Labor of love. Stocks rallied on Friday, rejoicing a stronger than expected jobs number. Stocks ended the week in a happy place with two thumbs up from the Fed and a still-strong labor market.
MY TWO CENTS
- Work it out! On Friday, the Department of Labor Statistics released its monthly employment situation report. It is always closely watched but there are times where it can really pack a punch. Specifically at what are perceived as turning points for the economy. Noticed how I used the word “perceived”. Many economists believe that the current economic expansion being enjoyed by the US is near an end. It is, after all, the longest economic expansion in history and many argue that, because of that fact alone, the end is nigh. While that fact is notable, it is still not enough to base an investment thesis on. That is where employment starts to become an important gauge of economic health. When looking at a business, we consider employment as a variablecost. That means it can be adjusted to match the strength in business. Sad but true, if things get tough for businesses they simply lay off workers to save money, and perhaps the business itself. It is relatively easy to fire workers compared to getting rid of a building, a fleet of trucks, or a collection of heavy machinery. It is because of this that these types of things are referred to as fixedcosts. Back at the start of 2007, just before the last recession, the labor market looked solid but was showing signs of slowing. When companies have concerns about the future they slow down the pace of hiring. If things worsen further, growth gives way to slowing and ultimately begins to shrink (AKA layoff). By July of that same year, Non-Farm Payrolls showed its first negative month since 2003. Then came the recession and the financial crisis. At its low point, Non-Farm Payrolls came in at -800,000 jobs for the month. Soon after, the economy began to recover and the number moved back into positive territory by 2010. This is why many economists like to follow the labor market closely. If growth starts to slow we pay close attention. Last year, the US economy added around +220k jobs per month on average. This year, the average monthly job creation is only around 167k. Growth is slowing somewhat, which is why more and more investors are focusing on the monthly number that comes out on the first Friday of each month. Last Friday’s number was expected to be a weak one. Non-Farm Payrolls was expected to be only +85k, factoring in the layoffs from the GM strike and a temporary layoff by the Census Bureau. But that didn’t happen. The number came in at +128k and last month’s number was revised up to +180k from +136k. The unemployment rate came in as expected at 3.6%, up slightly from last month’s 3.5%. The reason? Greater labor force participation – more folks are looking for jobs, which is positive. The takeaway is: the economy remains resilient and hiring, though slower than last year, it remains solid. The labor market shows little sign of breaking down but a close watch is still critical.
- The fine print. As mentioned above, Friday’s labor report showed us that hiring is solid. Earlier in the week we learned that GDP is still growing, albeit at a slower clip. The consumer remains confident and strong. Last week, we also got a boost from the Federal Reserve who lowered key interest rates to ensure that economic growth continues. Last week was also another week of strong earnings releases with companies beating estimates at a better than average rate. All of these are positive contributors leaving equity indexes on or close to all-time highs. Looking forward, investors want to know how long the good news will continue, so in the shadow of all the positive headlines, analysts are looking for signs of a slowdown so as not to be caught off guard when things turn around. One of these signs is corporate earnings. I said earlier that companies are beating expectations more often than in the past but I have also warned in my notes that expectations are low, making earnings beats easier. Companies benefited from the 2017 tax legislation which lowered corporate tax rates and allowed them to repatriate large amounts of cash stuck overseas. A good portion of the additional cash was utilized for dividend increases and stock buybacks. With those benefits worn off, companies are having to make earnings the old fashioned way and the results are not as good as many might think. Despite all of the beats, earnings are down roughly -3.5% from last quarter. On Friday, ISM Manufacturing PMI came in once again below 50 indicating a contraction. While these are signs that should be heeded, strong labor growth indicated that companies are certainly not concerned about the slow-down in their earnings.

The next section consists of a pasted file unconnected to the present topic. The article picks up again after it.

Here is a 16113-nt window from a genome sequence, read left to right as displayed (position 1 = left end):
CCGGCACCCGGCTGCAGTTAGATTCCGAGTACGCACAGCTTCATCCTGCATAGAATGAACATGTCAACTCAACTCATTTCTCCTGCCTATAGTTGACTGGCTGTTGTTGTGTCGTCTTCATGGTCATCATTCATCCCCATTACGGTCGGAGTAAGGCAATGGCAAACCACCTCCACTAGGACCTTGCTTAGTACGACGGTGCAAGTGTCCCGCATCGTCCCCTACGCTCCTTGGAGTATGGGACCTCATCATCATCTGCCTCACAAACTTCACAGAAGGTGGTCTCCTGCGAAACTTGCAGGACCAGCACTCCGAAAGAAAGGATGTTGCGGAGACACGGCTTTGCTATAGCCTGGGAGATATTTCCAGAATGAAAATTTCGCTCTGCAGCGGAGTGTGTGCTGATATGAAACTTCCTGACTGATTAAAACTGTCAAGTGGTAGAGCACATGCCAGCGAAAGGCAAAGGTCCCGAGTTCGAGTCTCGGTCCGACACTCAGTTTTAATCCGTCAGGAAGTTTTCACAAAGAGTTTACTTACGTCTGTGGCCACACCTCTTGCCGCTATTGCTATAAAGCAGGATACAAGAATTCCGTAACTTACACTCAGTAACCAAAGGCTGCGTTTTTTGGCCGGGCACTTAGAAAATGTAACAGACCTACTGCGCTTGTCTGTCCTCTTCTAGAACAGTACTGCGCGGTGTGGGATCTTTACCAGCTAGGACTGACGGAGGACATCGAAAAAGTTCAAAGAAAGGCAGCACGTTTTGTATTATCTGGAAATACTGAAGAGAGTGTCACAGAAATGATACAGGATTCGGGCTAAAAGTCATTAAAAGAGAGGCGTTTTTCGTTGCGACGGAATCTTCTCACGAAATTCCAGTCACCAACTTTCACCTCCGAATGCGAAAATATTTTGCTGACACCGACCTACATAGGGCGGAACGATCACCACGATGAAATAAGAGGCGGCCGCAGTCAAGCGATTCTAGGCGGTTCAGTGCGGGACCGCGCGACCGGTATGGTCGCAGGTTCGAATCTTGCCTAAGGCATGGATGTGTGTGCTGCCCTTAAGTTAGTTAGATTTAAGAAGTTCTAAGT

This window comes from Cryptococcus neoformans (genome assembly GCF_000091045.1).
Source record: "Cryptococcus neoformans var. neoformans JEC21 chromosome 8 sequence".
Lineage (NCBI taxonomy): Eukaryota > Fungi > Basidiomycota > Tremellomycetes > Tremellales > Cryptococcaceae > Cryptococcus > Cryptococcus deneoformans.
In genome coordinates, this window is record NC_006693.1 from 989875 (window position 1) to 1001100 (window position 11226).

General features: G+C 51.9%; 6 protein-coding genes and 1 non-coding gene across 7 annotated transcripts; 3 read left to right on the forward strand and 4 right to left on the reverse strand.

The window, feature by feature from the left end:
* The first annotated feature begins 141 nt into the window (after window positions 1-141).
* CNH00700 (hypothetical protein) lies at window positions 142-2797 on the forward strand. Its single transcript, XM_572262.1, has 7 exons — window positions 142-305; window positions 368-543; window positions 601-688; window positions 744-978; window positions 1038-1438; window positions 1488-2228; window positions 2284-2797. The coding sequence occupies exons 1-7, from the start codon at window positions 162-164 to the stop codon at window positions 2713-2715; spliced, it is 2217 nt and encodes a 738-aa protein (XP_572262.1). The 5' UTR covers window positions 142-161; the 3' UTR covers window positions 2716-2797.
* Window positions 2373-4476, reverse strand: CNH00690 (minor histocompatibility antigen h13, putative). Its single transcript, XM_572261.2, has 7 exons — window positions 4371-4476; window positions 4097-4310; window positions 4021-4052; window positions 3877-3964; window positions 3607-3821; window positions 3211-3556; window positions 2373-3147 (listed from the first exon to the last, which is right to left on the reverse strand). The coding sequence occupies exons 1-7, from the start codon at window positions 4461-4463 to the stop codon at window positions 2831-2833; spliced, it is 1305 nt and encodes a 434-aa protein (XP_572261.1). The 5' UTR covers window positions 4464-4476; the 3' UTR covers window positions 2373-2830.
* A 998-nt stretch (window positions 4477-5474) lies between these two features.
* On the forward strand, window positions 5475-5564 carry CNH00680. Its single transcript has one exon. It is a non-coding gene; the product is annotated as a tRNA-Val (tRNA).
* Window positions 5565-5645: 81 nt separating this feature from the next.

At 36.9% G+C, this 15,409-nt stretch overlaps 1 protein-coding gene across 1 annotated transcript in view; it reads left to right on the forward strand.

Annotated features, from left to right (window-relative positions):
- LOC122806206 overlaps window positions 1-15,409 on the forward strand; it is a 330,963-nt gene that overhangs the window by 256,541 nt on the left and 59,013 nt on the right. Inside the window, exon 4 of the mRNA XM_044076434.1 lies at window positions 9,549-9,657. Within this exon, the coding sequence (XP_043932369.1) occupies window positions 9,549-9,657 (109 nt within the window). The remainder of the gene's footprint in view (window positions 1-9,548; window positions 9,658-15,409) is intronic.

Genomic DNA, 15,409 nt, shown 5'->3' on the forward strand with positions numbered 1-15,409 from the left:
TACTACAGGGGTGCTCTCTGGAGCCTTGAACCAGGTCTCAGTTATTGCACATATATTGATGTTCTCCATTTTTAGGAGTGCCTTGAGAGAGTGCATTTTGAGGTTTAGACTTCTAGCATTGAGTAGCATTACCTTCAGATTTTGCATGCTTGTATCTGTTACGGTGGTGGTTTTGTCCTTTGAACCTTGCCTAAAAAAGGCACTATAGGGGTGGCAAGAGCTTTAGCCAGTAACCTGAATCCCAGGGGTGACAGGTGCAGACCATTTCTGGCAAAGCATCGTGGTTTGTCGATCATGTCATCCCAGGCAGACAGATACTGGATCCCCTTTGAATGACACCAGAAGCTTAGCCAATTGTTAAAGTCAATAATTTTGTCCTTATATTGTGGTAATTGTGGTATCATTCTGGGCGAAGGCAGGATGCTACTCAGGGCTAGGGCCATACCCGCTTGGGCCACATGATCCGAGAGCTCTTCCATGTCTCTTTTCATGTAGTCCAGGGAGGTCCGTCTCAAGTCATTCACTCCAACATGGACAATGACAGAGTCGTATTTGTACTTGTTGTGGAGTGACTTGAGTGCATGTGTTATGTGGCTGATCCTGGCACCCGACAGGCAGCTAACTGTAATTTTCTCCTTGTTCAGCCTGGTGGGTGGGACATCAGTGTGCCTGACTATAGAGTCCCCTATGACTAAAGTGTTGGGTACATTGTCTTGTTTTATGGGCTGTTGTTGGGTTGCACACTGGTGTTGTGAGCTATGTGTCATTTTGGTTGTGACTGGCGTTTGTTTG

Stocks posted a strong rally on Friday, shrugging off more bad data from manufacturing, instead focusing on strong jobs numbers. The S&P500 rose by +0.97% to another new high, the Dow Jones Industrial Average climbed by +1.11%, the Russell 2000 jumped by +1.72%, and the NASDAQ Composite Index traded up by +1.13%. Bonds dipped bringing 10-year treasury yields up by +2 basis points to 1.71%.
– Durable Goods Orders are expected to have receded once again by -1.1% for the month.
– Factory Orders are expected to have shrunk by -0.4% compared to last month’s decline of -0.1%.
– San Francisco Fed President Mary Daly will speak today.
– Uber, Sprint, and Under Armour will release earnings before the bell. After the close we will hear from Shake Shack, Tenet Healthcare, Prudential Financial, Hertz, and Marriott.
– In the week ahead we will get lots more earnings along with services PMI’s, JOLTS Job Openings, and the University of Michigan Sentiment. Please refer to the attached weekly calendar of economic and earnings releases for details.
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